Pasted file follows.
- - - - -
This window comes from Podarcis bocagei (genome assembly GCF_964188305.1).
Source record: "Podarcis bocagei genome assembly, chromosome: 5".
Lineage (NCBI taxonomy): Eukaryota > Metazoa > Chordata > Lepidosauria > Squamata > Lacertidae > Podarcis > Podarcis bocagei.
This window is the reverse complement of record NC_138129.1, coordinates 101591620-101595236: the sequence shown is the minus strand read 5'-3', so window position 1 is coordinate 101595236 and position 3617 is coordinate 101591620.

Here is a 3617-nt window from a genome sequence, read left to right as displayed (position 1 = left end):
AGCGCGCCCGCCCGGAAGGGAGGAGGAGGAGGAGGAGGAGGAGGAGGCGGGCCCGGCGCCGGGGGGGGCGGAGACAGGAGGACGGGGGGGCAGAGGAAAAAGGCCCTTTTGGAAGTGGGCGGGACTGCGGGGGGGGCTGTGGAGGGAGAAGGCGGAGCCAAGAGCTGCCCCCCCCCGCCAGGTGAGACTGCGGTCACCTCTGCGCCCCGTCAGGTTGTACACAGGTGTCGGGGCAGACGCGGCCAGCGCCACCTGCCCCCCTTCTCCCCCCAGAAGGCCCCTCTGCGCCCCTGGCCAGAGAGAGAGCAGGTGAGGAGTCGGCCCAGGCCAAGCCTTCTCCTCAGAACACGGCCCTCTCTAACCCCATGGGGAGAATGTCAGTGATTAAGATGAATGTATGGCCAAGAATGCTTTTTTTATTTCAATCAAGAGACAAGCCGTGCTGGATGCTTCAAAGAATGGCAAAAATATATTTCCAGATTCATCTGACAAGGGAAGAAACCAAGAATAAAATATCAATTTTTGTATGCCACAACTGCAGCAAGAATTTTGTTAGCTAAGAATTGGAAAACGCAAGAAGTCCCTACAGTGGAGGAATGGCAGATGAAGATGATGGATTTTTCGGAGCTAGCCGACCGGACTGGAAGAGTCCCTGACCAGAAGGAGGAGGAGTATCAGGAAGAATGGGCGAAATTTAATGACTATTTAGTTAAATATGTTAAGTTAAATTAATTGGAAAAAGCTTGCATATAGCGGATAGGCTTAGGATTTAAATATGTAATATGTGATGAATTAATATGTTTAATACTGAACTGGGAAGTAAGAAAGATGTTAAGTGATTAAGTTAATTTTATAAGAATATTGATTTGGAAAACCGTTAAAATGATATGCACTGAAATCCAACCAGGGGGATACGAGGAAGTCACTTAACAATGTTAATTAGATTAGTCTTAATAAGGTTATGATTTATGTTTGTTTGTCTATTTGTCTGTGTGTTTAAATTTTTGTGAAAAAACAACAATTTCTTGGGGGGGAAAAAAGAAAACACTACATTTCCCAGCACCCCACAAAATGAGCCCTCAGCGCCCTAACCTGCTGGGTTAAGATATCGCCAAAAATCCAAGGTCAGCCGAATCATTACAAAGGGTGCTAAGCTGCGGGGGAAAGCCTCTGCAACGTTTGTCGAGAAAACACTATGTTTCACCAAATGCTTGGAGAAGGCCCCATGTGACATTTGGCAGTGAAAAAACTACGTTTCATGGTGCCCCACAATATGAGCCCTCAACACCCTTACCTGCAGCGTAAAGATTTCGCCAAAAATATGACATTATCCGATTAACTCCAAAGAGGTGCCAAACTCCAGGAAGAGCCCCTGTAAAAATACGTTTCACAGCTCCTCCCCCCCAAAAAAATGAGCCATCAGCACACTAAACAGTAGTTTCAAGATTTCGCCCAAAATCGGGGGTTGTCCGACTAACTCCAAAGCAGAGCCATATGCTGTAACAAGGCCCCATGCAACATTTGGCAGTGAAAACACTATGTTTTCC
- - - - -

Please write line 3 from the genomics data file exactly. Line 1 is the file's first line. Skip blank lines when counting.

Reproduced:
Lineage (NCBI taxonomy): Eukaryota > Metazoa > Chordata > Lepidosauria > Squamata > Lacertidae > Podarcis > Podarcis bocagei.